Lawmakers have passed a bill in Texas that should prove interesting to knife enthusiasts everywhere.  The law makes blades that have long been considered illegal once again legal.

The legislation, passed in May by both the House and Senate in Austin, changes the definition of illegal knives to “location-restricted” knives. That means any blade over 5 ½ inches long cannot be brought onto school property. This is inclusive of the state’s university campuses, according to Rep. Harold Dutton of Houston.

The bill changes the current law, removing daggers, dirks, stilettos, poniards, swords, spears and Bowie knives from the list of illegal knives.

Texas Law: Last-Minute Amendment

According to Knife Rights, an organization that supports more freedom in the types of knives people are allowed to carry, the bill had to be amended at the last minute in order to be passed.

That happened because of a recent incident at the University of Texas.  During that incident, one person was killed and three others injured after they were attacked on campus by a student with a knife. Separating that incident from the overall drive to grant rights for responsible knife owners took a great deal of effort, Knife Rights reported.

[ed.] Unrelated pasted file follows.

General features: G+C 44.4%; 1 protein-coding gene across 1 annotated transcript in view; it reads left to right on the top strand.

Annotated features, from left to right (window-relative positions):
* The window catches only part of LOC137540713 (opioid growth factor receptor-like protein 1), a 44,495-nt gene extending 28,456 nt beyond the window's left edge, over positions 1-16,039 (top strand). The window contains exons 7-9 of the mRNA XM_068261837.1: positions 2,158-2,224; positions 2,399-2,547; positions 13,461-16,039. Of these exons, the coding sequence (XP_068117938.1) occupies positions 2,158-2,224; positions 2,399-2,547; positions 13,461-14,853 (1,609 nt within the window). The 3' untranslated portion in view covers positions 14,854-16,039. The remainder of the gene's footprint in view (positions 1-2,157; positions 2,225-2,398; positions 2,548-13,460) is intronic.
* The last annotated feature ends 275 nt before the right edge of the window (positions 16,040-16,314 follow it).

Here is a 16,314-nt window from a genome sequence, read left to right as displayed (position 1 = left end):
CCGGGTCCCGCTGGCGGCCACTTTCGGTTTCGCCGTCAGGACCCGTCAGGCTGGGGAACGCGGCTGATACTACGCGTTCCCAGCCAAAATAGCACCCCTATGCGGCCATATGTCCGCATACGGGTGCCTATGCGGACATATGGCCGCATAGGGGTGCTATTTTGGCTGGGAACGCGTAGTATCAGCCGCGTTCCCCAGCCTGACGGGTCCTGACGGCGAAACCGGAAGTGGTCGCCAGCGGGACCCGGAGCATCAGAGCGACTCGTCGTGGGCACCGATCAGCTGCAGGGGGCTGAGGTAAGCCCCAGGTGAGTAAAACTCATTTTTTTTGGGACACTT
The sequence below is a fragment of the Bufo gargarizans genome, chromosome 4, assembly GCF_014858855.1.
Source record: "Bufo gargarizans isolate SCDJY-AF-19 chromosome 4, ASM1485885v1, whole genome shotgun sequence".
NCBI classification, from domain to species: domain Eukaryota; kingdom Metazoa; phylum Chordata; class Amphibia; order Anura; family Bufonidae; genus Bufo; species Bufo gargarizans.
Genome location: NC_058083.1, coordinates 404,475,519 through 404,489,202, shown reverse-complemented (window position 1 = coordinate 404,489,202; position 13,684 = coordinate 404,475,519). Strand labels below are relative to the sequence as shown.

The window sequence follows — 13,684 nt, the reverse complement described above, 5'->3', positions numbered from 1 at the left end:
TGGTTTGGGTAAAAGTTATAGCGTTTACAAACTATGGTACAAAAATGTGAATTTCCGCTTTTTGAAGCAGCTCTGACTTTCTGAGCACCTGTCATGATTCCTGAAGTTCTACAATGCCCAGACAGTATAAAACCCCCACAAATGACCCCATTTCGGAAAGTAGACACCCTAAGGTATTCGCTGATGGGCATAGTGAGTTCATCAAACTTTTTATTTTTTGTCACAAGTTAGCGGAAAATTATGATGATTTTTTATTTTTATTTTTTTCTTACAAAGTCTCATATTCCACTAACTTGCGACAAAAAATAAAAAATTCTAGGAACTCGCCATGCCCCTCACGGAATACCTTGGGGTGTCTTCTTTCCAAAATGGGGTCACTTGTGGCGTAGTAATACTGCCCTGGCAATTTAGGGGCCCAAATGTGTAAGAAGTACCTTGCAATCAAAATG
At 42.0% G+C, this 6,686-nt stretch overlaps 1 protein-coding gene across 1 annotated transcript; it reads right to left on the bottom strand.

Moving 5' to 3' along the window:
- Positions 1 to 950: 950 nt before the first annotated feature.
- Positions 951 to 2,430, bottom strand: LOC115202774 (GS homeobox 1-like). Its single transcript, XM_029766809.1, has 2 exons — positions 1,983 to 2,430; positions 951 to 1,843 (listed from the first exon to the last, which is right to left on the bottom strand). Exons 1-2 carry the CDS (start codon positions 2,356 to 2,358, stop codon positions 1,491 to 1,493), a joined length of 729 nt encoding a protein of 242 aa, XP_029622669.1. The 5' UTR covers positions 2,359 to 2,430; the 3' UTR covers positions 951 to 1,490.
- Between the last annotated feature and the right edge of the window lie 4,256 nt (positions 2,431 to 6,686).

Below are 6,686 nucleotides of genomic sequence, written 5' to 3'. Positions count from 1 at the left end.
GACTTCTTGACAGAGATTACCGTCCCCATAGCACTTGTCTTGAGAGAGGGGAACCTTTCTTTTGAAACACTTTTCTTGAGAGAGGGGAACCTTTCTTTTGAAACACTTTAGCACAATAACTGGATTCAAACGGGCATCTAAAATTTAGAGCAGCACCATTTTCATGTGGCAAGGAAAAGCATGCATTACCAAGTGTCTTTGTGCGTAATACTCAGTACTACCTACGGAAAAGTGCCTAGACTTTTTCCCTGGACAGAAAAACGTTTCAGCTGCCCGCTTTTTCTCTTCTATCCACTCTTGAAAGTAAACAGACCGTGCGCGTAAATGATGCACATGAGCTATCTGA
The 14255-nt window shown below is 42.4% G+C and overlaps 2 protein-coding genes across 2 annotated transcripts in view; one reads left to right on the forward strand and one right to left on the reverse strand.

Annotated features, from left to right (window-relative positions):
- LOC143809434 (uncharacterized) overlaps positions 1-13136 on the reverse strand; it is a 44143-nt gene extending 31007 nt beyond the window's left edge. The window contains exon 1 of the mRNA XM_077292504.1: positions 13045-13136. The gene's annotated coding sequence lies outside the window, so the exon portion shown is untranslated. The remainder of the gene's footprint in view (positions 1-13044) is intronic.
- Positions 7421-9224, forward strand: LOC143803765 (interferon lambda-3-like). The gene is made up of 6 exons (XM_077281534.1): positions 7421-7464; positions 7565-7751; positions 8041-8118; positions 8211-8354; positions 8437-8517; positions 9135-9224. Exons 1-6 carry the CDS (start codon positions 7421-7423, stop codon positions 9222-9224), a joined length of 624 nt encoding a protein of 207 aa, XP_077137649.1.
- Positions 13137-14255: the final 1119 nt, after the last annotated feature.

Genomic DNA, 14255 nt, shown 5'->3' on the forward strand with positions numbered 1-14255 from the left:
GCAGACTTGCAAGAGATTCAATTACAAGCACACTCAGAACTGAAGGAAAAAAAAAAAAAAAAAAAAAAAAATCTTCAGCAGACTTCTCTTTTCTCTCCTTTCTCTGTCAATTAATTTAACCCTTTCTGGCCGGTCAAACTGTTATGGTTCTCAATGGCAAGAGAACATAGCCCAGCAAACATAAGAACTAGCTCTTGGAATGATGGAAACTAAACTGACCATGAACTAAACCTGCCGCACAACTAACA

The resulting compromise made blades of 5 ½ or more inches illegal in certain locations. For example; on campuses, all public schools, places of worship, correctional facilities and bars that make more than 51 percent of their income from the sale of alcohol.

“This is an unfortunate amendment, but the alternative would have been to watch the bill die and throw years of work in Texas down the drain,” knife Rights wrote.

On To Gov. Abbott’s Desk

Knife Rights and other advocacy groups and sites, such as Ammoland, urged those who live, work or travel through Texas to contact Texas Gov. Greg Abbott.

Abbott must now sign the bill in order for it to become law.

In related news, the long battle to get gravity knives made legal in New York also reached a critical point in May. The New York Assembly passed a law changing the definition of gravity knife, and the bill now will go to the Senate.

The Texas law effectively would make knives carried every day, particularly by workmen, legal in the state. The ban on the knives has led to the arrest of more than 60,000 people in New York City alone, a fact that Gov. Andrew Cuomo called “absurd” earlier this year.